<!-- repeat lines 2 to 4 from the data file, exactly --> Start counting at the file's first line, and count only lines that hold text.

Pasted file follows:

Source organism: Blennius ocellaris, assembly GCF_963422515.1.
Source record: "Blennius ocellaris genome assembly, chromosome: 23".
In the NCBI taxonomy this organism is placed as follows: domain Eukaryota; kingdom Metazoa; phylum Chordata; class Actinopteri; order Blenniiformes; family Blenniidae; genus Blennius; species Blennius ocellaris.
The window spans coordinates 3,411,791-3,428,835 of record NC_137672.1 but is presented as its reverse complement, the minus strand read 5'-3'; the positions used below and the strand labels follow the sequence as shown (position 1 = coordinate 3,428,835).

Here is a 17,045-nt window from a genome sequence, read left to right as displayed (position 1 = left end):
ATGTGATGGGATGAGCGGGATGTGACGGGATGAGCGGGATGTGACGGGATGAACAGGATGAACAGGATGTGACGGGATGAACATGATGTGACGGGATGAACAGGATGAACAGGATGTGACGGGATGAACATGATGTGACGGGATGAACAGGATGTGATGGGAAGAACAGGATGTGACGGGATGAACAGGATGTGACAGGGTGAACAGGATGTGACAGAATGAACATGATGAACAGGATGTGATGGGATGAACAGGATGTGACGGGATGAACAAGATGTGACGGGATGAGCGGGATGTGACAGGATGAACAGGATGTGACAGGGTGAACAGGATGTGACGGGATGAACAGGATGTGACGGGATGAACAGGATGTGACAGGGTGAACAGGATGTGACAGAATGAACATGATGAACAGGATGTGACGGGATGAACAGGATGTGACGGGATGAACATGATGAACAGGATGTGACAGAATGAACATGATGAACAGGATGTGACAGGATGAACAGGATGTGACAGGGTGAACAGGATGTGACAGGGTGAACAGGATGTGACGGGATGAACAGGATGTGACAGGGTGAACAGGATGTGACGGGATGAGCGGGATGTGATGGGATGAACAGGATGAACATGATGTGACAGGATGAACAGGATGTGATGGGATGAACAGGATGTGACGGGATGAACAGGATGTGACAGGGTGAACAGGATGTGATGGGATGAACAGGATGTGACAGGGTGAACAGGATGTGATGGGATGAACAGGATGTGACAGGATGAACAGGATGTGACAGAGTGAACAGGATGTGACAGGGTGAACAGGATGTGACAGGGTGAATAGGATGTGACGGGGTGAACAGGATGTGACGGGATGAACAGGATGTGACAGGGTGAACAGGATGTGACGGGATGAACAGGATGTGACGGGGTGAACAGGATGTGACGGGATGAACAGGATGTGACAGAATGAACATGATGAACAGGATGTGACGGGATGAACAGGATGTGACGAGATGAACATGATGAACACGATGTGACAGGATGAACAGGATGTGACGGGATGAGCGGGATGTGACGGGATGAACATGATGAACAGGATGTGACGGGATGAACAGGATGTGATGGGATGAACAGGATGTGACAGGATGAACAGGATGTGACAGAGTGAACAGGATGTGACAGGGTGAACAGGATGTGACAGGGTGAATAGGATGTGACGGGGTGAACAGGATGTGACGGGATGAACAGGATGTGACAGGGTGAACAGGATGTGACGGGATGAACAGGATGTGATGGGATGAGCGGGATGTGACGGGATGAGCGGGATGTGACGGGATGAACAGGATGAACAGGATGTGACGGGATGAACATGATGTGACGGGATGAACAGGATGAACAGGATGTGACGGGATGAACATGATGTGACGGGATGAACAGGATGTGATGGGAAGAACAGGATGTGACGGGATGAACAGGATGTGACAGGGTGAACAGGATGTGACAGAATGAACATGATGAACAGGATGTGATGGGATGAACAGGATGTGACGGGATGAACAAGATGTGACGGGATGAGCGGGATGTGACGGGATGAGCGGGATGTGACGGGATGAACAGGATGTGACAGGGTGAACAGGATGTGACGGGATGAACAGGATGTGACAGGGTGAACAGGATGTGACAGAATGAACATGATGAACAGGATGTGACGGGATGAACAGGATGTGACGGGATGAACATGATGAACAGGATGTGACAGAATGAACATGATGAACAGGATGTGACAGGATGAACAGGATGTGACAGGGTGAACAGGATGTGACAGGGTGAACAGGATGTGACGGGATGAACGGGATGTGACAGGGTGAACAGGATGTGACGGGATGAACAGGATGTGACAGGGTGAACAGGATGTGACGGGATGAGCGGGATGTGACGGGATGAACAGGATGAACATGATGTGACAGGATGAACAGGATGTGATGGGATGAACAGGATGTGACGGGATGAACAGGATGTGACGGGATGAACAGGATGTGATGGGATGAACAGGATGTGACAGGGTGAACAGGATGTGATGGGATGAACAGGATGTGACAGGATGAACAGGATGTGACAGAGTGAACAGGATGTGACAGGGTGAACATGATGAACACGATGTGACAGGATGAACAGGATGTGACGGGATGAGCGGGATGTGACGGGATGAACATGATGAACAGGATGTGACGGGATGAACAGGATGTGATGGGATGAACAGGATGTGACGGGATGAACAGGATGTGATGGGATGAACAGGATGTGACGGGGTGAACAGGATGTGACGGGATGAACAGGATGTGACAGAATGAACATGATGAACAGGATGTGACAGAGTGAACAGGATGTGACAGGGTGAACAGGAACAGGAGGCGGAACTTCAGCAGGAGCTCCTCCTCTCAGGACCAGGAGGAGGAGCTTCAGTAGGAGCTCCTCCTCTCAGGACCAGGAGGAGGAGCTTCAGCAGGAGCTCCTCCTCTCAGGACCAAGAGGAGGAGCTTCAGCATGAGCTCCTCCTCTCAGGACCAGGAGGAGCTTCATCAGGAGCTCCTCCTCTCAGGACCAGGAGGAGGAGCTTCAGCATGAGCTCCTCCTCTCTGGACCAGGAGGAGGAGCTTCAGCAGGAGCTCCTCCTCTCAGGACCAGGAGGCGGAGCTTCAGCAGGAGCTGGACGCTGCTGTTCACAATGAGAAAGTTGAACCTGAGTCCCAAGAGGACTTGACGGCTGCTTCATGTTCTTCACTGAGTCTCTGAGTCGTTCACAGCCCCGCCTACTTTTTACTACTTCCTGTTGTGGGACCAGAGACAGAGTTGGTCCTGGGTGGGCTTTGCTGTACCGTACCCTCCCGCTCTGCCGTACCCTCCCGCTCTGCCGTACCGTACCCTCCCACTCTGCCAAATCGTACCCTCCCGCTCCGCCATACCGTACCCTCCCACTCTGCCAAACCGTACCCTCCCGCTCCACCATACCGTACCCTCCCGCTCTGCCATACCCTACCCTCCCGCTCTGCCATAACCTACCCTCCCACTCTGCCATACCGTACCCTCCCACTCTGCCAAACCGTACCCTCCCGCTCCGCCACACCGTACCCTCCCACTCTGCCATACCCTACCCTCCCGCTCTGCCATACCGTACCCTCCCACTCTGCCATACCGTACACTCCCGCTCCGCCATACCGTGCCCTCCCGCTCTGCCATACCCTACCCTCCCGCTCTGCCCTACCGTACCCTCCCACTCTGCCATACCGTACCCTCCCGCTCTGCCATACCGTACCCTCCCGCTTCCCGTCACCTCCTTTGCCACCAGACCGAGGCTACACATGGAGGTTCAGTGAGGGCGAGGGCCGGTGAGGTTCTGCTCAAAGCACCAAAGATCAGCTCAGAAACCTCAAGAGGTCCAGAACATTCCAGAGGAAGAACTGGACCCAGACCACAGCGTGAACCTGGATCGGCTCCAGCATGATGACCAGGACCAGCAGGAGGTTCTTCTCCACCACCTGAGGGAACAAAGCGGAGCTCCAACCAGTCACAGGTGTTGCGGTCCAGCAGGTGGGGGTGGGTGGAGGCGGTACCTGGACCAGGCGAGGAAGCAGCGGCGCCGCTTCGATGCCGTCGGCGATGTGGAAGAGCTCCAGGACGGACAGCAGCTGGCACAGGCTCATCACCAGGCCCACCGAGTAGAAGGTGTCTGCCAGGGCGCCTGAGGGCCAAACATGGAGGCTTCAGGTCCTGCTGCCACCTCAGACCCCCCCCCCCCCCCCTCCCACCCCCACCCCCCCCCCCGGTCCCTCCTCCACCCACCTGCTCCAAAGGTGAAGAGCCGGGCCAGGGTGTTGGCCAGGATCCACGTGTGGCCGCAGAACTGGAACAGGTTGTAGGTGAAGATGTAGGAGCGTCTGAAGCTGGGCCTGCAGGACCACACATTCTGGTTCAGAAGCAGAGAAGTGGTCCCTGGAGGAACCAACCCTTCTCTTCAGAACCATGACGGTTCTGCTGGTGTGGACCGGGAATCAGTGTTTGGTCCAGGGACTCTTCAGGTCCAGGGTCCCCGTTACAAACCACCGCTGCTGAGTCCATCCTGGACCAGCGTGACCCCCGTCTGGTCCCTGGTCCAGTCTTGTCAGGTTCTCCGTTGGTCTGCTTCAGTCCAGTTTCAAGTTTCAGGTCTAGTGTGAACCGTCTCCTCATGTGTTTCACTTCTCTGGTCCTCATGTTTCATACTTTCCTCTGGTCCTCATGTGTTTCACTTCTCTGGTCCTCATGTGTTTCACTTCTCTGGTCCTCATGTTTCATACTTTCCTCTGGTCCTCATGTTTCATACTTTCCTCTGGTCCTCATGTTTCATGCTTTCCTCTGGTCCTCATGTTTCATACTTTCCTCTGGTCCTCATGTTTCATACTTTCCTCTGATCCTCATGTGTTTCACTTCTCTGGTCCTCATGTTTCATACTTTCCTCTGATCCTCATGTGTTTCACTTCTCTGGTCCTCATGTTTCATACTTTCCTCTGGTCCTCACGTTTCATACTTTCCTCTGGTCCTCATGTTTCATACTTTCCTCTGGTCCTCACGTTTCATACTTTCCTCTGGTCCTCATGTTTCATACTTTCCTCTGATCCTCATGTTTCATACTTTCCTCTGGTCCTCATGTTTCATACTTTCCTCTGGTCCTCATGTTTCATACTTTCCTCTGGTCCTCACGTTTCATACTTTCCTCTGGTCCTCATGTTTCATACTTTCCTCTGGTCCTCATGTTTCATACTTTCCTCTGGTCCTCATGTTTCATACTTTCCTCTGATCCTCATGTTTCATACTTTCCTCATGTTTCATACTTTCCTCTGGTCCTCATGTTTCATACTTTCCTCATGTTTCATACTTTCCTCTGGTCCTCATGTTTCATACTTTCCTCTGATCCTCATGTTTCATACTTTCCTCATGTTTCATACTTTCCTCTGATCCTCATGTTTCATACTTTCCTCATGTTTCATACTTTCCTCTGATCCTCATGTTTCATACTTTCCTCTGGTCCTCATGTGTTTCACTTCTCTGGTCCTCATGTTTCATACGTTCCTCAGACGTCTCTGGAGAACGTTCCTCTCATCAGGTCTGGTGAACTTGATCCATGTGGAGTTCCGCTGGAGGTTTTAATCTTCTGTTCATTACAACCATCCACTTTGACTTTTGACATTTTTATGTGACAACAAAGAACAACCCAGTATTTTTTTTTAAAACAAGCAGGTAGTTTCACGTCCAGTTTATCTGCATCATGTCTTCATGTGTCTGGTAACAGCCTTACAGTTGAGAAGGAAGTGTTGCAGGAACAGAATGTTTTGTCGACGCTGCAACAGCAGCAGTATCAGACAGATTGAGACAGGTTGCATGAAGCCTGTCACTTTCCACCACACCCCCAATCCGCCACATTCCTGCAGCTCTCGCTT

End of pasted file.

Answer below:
Source record: "Blennius ocellaris genome assembly, chromosome: 23".
In the NCBI taxonomy this organism is placed as follows: domain Eukaryota; kingdom Metazoa; phylum Chordata; class Actinopteri; order Blenniiformes; family Blenniidae; genus Blennius; species Blennius ocellaris.
The window spans coordinates 3,411,791-3,428,835 of record NC_137672.1 but is presented as its reverse complement, the minus strand read 5'-3'; the positions used below and the strand labels follow the sequence as shown (position 1 = coordinate 3,428,835).